Bat Flight

GIF Animation Workshop, part 2/2,

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HERE'S how I produced the bat animation;
    sketches for animation
  1. I rule small rectangles, fifteen of them on each of two thin sheets of A4 paper and label them, on alternate sheets, from '1' to '30'.

  2. I start with just a dot, drawn with a ballpoint pen. The dot represents the position of the head of the bat. I draw it on frame '1', then position frame '2', on the second sheet of paper, over it. I can just make out the dot through the thin paper. I draw the next dot a short distance away.

  3. After five or ten minutes I've drawn 30 dots, one on each of the thirty frames, which take a figure of '8' tour around the rectangle. I then draw a short dash behind each dot to represent the angle of the body of the bat. I keep checking against the previous frame to ensure a smooth movement. The line becomes smaller as the bat flies into the distance. I need to draw more frames when the bat is in the distance, fewer as it rushes back towards the viewer. It is also quicker when diving than flying upwards.

  4. Using a brush pen, I draw all the bats on sheet one, that is all the odd numbered frames from '1' to '29'. I'm not too concerned about precise matching of images as the bat is constantly on the move. I draw the sausage-shaped body of each bat first, then the wings.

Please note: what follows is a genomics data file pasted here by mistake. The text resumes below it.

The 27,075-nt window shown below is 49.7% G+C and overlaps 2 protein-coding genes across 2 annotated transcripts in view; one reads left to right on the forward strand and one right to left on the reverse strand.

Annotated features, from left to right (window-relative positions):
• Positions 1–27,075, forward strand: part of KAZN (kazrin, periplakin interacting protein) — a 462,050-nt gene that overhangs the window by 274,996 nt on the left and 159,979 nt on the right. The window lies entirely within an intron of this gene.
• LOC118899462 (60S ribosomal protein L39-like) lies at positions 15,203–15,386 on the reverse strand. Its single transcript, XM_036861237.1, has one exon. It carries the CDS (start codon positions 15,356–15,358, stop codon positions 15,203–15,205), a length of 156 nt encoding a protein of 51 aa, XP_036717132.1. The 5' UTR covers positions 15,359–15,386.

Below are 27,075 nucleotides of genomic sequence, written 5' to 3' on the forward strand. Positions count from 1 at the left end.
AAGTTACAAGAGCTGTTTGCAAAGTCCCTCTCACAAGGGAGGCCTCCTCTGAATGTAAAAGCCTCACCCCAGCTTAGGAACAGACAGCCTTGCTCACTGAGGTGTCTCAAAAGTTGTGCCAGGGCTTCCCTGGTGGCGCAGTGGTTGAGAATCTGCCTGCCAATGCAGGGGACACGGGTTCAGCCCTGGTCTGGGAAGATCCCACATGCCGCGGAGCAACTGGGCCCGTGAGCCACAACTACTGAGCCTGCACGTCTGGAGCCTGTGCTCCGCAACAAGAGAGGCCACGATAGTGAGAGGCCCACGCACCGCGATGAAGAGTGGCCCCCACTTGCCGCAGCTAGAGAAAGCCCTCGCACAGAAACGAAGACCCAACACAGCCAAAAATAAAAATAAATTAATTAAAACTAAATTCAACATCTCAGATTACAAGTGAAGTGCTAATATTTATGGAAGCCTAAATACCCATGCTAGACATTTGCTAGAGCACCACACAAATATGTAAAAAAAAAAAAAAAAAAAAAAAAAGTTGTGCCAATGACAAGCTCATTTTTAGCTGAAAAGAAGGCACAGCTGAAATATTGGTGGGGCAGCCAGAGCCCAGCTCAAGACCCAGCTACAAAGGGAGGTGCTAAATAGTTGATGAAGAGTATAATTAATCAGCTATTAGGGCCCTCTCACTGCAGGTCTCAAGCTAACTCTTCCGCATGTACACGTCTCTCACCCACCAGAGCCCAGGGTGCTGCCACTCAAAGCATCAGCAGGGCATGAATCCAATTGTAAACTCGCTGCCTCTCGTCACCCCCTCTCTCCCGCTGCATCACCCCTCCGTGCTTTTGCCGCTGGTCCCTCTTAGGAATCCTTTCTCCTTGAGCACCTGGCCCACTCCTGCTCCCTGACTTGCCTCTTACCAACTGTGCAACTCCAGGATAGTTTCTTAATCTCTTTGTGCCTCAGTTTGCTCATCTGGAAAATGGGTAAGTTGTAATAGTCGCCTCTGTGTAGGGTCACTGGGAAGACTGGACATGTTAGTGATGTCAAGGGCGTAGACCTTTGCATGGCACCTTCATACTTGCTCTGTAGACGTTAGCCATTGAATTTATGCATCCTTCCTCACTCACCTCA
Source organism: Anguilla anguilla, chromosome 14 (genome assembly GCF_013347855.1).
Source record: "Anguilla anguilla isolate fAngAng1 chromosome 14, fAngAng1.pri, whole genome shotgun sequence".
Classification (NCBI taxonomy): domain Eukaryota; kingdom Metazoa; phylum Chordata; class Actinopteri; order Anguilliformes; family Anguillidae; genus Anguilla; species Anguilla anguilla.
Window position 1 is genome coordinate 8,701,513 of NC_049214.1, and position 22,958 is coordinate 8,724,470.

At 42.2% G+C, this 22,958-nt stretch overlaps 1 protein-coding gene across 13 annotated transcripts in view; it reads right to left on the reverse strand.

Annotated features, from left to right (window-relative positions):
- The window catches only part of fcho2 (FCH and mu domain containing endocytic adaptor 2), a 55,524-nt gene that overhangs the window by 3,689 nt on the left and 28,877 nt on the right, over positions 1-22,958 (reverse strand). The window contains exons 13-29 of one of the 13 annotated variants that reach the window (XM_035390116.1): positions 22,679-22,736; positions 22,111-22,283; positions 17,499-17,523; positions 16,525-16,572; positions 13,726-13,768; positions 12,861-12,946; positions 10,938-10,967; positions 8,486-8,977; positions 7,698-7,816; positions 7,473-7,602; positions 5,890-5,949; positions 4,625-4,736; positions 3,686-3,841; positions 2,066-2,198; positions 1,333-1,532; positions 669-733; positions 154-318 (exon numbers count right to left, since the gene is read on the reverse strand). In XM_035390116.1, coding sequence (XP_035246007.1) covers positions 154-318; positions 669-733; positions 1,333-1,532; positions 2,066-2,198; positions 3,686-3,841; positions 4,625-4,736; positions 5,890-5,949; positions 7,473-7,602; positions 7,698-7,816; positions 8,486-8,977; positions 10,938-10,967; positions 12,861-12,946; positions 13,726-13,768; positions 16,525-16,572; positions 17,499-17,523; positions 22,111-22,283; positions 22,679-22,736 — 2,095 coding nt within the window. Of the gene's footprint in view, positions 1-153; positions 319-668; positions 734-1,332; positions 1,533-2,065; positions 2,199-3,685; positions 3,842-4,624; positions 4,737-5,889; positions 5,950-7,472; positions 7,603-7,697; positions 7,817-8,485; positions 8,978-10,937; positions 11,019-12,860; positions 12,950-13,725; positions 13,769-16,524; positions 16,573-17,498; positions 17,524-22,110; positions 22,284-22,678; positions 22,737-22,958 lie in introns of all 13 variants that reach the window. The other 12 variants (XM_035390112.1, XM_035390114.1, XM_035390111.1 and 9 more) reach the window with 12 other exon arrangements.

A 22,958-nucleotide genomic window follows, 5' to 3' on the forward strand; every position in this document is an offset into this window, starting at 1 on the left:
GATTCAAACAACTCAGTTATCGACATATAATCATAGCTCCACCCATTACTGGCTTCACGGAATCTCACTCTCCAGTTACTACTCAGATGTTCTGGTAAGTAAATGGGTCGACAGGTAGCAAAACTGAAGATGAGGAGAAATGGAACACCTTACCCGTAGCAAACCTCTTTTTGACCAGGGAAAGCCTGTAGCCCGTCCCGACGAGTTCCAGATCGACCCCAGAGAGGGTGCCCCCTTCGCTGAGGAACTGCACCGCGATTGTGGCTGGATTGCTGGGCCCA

5. I then draw all the bats on the other sheet of paper, the even-numbered frames from '2' to '30'. Whereas in all the odd-numbered frames the bat is shown on the forward wing-stroke, I draw all the even-numbered frames in a wings-back position. I add little 'go-faster' lines either fore or aft of the wing to try and give an illusion of fluttering.

    frame coloured in Photoshop
  6. Using my scanner and the program Adobe Photoshop, I scan each sheet and paste them alongside each other, so I've got all the frames on screen at one time. I colour the whole sheet in Photoshop with a plain background colour, then 'flatten' the image and save it as a 'GIF'.

  7. I then copy and save each frame as a seperate 'GIF' file, naming them 'b1' to 'b30'.
    bat animation
  8. I use a simple animation program, Microsoft GIF Animator (which you can sometimes find included on cover CDs) to build up the animation.
You can still see some of my ruled lines for the frames appearing along the edges of the animation.

If you feel inspired to try a cartoon, please let me know how it works out. And, if you have any success, I'd delighted to feature any, reasonably small, wildlife animations on this web-site.

Good luck!

Richard Bell,
wildlife illustrator

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